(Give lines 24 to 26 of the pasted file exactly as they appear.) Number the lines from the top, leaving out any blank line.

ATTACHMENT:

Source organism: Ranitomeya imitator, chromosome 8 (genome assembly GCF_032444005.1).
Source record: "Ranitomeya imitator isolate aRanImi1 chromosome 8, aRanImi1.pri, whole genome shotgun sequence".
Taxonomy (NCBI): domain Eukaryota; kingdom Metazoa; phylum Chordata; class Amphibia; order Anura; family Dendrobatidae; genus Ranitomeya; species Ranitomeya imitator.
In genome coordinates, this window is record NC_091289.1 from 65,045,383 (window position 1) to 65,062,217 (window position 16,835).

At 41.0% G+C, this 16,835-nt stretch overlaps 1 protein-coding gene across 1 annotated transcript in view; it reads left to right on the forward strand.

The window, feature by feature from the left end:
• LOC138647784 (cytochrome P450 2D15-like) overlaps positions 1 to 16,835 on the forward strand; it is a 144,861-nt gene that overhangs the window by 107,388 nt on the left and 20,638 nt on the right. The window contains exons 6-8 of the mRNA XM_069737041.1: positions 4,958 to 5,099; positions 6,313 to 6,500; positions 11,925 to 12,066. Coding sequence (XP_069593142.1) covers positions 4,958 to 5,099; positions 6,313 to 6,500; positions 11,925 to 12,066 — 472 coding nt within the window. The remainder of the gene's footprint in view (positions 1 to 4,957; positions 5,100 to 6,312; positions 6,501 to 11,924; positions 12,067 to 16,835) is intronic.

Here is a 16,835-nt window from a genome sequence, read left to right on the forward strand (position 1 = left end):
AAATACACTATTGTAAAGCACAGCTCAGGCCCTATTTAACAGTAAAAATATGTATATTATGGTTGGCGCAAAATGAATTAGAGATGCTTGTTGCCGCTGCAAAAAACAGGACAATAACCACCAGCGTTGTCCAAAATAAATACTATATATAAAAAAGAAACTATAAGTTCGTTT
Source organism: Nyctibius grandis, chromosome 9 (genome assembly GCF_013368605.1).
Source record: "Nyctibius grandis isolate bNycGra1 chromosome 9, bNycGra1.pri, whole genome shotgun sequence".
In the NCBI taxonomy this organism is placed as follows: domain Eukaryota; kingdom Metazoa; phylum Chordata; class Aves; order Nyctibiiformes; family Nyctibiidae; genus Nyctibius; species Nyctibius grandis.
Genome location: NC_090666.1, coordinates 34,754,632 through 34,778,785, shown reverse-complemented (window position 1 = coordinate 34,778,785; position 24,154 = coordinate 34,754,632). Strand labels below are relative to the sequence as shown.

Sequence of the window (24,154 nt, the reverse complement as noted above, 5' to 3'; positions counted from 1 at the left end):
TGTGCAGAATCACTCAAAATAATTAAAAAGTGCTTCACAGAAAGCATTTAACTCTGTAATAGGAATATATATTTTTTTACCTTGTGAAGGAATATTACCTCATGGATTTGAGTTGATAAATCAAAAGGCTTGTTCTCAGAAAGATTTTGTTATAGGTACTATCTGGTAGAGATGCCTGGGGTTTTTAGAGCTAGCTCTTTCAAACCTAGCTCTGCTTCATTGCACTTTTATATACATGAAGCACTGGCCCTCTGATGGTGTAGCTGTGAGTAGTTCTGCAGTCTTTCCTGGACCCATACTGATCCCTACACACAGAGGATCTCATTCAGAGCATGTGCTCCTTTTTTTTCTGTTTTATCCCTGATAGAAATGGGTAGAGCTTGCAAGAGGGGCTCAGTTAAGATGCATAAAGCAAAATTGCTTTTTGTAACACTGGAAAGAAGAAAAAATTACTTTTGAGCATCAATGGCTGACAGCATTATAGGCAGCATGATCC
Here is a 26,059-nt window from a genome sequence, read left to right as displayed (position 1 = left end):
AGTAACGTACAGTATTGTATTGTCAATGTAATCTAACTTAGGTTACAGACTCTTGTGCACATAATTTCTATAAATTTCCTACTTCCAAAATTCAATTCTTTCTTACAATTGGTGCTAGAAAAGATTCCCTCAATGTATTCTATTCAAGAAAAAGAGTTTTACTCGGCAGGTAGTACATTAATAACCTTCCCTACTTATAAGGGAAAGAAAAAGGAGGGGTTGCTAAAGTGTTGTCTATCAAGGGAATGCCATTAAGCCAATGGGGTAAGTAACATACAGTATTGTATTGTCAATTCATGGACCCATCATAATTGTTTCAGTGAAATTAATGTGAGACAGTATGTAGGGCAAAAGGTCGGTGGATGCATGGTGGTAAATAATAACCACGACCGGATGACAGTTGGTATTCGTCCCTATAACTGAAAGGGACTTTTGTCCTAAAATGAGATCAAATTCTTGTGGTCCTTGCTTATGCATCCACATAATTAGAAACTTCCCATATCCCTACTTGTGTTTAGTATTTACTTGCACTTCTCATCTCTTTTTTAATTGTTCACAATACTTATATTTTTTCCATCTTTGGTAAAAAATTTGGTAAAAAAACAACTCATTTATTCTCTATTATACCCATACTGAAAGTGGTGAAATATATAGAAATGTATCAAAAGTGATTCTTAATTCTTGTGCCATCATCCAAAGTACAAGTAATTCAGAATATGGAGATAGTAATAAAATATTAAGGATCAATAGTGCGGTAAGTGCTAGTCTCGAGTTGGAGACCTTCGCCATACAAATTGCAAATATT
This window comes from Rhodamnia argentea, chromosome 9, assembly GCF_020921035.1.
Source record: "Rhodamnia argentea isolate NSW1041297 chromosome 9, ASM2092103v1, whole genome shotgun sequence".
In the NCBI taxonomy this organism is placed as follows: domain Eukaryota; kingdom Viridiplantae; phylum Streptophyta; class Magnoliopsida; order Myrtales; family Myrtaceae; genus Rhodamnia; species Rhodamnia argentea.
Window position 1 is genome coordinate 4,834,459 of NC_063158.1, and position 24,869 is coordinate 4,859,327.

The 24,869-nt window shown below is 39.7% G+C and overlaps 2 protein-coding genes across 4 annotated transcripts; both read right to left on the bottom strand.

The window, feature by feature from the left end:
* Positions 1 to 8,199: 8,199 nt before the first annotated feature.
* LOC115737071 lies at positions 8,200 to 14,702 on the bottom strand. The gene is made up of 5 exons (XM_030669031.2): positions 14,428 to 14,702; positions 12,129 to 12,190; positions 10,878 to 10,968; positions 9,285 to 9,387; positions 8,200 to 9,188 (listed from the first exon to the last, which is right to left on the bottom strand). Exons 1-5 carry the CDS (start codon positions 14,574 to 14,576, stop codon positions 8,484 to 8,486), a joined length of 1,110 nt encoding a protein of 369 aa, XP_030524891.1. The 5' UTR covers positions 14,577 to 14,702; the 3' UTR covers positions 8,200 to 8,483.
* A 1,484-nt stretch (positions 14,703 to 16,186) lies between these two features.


* Positions 1 to 8,199: 8,199 nt before the first annotated feature.
* LOC115737071 lies at positions 8,200 to 14,702 on the bottom strand. The gene is made up of 5 exons (XM_030669031.2): positions 14,428 to 14,702; positions 12,129 to 12,190; positions 10,878 to 10,968; positions 9,285 to 9,387; positions 8,200 to 9,188 (listed from the first exon to the last, which is right to left on the bottom strand). Exons 1-5 carry the CDS (start codon positions 14,574 to 14,576, stop codon positions 8,484 to 8,486), a joined length of 1,110 nt encoding a protein of 369 aa, XP_030524891.1. The 5' UTR covers positions 14,577 to 14,702; the 3' UTR covers positions 8,200 to 8,483.
* A 1,484-nt stretch (positions 14,703 to 16,186) lies between these two features.